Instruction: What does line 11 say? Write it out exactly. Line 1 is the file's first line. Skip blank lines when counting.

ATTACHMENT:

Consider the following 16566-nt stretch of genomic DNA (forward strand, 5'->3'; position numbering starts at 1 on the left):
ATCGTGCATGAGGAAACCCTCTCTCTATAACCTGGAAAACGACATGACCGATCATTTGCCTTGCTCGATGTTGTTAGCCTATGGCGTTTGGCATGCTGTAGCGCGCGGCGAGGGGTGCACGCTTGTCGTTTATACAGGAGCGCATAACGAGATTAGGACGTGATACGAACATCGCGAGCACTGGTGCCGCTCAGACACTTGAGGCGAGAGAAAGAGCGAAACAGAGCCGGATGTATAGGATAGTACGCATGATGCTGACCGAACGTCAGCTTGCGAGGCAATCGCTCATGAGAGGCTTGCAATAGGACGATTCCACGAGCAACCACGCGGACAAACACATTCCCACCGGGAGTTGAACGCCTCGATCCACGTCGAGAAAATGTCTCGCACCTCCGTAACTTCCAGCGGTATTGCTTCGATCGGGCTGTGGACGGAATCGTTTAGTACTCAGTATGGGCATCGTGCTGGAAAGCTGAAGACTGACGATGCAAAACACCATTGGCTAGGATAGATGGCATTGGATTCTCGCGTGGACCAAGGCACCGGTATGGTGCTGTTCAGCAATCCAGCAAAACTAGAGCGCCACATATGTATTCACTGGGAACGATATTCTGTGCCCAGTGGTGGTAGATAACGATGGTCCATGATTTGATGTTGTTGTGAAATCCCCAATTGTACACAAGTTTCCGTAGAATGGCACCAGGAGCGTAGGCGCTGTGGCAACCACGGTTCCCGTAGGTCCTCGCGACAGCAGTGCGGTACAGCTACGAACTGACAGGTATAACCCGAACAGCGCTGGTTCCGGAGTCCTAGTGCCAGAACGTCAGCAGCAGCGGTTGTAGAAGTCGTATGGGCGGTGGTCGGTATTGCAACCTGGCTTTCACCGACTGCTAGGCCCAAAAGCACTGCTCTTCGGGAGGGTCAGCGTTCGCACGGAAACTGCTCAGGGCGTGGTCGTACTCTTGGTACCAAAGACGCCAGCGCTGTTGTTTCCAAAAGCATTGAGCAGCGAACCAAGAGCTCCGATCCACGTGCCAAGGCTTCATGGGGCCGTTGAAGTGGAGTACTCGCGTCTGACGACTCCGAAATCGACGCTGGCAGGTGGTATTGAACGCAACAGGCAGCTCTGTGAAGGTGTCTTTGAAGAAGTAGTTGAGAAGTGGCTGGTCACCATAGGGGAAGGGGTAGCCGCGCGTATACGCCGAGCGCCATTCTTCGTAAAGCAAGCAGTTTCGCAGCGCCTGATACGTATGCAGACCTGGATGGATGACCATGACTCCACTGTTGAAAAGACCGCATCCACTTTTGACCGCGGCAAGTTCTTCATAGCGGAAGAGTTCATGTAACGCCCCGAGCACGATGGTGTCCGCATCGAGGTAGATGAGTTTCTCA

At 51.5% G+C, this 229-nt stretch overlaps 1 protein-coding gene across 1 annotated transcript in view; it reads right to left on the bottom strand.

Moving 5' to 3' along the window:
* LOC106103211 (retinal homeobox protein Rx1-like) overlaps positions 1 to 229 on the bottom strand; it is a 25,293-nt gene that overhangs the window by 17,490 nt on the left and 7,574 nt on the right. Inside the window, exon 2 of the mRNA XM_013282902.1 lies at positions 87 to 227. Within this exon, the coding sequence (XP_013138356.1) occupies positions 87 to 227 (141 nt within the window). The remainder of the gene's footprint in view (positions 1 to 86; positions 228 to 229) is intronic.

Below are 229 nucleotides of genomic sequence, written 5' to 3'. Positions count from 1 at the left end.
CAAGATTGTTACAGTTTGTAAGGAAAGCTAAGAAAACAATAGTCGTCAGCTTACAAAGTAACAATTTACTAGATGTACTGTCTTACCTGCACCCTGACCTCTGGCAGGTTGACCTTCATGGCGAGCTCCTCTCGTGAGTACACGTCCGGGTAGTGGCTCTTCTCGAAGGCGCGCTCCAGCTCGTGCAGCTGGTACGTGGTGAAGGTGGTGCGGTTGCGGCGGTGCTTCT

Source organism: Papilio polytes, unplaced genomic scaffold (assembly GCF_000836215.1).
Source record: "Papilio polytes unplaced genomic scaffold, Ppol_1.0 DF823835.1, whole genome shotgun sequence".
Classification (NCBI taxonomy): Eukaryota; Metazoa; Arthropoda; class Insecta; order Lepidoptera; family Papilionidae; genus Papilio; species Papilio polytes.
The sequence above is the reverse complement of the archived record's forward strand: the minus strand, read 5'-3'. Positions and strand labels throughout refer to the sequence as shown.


The sequence above is the reverse complement of the archived record's forward strand: the minus strand, read 5'-3'. Positions and strand labels throughout refer to the sequence as shown.